A sound drainage system mainly implies well-draining soil and a pot that has proper drainage holes in it.

It can be a cause of root rot even if you are watering as per the correct schedule.

You need to check the drainage holes of the pot and make sure that they are not blocked. If the drainage holes are not working correctly, the water will remain under the pot, and the plant will sit on water for days.

If you notice that the soil of your string of pearls remains moist for longer than usual, it might be time that you check the drainage holes and ensure that you use well-draining soil.

Potting soil type

Plants absorb the nutrients and minerals from the soil to grow and remain healthy. Therefore, you must choose the correct potting mix for your string of pearls.

The string of pearls needs a well-draining and well-aerated soil mix that can provide all the required nutrients.

If you are using regular potting soil for your string of pearls, you are making a mistake as this will hold more moisture than is required.

You can use cactus or succulent mix available in the market or create your customized potting mix for your string of pearls.

If you get a foul smell from the soil or retain water and stay moist for too long, it will cause root rot in your plant.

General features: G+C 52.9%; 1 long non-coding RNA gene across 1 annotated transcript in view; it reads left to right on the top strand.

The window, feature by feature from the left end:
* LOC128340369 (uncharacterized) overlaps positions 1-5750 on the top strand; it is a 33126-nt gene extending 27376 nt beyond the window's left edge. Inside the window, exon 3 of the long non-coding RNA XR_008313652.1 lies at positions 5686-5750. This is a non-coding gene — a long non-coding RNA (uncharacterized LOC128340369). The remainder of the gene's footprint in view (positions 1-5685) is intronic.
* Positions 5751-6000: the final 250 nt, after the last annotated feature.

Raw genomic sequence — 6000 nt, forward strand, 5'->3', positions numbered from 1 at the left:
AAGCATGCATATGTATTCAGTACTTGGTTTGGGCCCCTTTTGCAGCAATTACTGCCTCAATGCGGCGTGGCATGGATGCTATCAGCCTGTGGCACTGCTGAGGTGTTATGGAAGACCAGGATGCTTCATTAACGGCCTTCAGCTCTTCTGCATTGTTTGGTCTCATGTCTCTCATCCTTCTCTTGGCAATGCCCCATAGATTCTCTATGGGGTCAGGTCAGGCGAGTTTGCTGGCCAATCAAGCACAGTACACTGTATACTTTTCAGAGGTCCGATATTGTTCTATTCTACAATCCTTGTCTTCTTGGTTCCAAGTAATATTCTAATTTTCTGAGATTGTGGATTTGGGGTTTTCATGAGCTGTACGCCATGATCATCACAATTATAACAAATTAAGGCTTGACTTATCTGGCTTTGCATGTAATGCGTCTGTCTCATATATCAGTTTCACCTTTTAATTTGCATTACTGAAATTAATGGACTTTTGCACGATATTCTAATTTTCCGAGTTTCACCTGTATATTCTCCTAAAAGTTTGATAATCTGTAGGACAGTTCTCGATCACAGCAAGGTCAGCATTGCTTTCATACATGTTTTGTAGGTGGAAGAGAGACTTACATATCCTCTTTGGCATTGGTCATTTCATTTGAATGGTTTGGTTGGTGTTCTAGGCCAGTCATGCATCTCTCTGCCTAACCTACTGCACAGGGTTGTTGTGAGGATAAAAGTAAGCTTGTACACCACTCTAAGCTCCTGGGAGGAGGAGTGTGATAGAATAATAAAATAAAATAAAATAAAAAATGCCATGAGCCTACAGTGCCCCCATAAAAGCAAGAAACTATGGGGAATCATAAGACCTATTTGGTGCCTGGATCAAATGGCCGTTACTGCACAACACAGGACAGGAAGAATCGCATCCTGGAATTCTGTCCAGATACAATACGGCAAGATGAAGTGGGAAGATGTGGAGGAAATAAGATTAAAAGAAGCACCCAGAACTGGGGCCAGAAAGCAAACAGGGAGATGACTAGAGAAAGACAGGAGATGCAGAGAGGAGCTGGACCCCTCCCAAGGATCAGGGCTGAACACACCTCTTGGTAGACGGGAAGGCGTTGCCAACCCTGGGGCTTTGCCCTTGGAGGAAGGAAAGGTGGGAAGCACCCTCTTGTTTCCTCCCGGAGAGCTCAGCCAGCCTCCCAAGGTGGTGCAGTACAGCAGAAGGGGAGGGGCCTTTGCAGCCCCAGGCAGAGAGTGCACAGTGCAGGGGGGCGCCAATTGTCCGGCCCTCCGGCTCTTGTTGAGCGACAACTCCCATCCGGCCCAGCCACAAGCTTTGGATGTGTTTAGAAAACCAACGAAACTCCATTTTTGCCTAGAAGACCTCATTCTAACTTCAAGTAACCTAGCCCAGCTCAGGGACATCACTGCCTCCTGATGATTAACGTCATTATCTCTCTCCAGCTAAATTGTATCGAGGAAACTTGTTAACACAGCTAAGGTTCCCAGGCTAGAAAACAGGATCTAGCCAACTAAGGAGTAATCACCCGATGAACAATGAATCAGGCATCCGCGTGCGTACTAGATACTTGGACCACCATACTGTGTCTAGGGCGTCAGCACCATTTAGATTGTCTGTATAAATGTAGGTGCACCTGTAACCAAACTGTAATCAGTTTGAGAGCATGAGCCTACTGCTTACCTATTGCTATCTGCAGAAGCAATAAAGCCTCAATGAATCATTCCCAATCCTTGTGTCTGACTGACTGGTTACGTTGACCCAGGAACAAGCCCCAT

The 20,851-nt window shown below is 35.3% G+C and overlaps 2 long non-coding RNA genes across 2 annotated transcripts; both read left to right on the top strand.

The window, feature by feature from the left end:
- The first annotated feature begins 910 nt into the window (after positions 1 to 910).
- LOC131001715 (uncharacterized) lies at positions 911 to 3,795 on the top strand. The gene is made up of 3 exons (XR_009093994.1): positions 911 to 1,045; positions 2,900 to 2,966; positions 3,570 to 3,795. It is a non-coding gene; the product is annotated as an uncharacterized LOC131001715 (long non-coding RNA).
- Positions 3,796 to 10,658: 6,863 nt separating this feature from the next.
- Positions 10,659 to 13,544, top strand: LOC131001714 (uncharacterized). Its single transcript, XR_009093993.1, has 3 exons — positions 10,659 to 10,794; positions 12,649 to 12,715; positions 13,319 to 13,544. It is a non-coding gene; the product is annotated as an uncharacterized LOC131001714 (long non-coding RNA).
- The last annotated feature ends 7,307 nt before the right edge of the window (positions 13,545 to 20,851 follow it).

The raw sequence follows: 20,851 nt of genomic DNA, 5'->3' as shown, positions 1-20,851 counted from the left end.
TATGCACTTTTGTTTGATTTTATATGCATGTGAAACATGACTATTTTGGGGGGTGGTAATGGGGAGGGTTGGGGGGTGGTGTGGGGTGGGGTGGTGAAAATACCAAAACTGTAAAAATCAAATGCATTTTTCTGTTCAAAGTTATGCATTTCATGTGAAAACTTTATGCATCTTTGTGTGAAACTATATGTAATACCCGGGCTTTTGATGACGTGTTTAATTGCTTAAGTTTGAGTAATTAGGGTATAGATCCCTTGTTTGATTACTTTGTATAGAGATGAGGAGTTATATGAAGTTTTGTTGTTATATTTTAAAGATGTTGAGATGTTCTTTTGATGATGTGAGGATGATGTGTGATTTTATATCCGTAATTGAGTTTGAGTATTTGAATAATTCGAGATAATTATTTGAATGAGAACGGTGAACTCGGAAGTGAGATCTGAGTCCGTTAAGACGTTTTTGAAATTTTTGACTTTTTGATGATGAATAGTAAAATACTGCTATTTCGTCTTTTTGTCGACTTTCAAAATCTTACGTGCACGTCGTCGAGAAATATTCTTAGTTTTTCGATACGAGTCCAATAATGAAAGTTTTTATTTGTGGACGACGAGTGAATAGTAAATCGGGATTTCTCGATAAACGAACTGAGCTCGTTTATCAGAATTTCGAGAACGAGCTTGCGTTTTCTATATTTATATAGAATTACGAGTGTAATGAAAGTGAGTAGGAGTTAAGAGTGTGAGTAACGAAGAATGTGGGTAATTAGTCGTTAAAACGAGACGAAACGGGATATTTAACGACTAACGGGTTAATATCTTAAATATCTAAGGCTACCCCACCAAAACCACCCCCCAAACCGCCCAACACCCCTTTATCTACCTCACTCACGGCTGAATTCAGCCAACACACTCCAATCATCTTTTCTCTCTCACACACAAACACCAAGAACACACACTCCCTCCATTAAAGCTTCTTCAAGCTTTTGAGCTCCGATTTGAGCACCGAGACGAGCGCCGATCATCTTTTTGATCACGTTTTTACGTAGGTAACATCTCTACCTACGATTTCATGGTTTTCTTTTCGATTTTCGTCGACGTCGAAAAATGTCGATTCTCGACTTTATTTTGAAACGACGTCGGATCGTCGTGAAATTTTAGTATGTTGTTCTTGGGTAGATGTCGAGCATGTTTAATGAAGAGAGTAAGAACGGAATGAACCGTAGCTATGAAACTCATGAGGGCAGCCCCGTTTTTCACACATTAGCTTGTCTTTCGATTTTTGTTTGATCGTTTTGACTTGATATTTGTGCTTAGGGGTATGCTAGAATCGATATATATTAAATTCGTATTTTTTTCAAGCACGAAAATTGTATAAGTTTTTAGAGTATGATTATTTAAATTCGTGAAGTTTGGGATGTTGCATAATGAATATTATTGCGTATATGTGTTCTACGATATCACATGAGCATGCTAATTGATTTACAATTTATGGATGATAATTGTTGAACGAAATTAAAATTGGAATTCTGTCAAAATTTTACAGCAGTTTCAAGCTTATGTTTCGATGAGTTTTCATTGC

You need to repot the plant using a new soil mix that is well-draining and well-aerated to allow air to pass inside the soil to keep the roots healthy.

Also read: What Kind Of Soil Does String Of Pearls Need?

Size of the pot

Even the size of the pot can impact the health of your plant.

If you are using an oversized pot, it will hold more water than what the plant needs. The plant will sit on the water and will have root rot.

Therefore, you should be careful while choosing the right pot for your string of pearls.

Get a pot based on the size of the plant. In repotting, choose a pot that is only one size larger than the current one.

How do you fix root rot on string of pearls?

Repotting is the best solution when your string of pearls has root rot. In case of a more severe condition, you might need to propagate the plant.

The ingredients that you need to perform repotting of the string of pearls are:

  • Fresh potting soil
  • Pruners
  • Disinfectant or rubbing alcohol
  • New pot
NOT DEAD YET! Rescuing My String of Pearls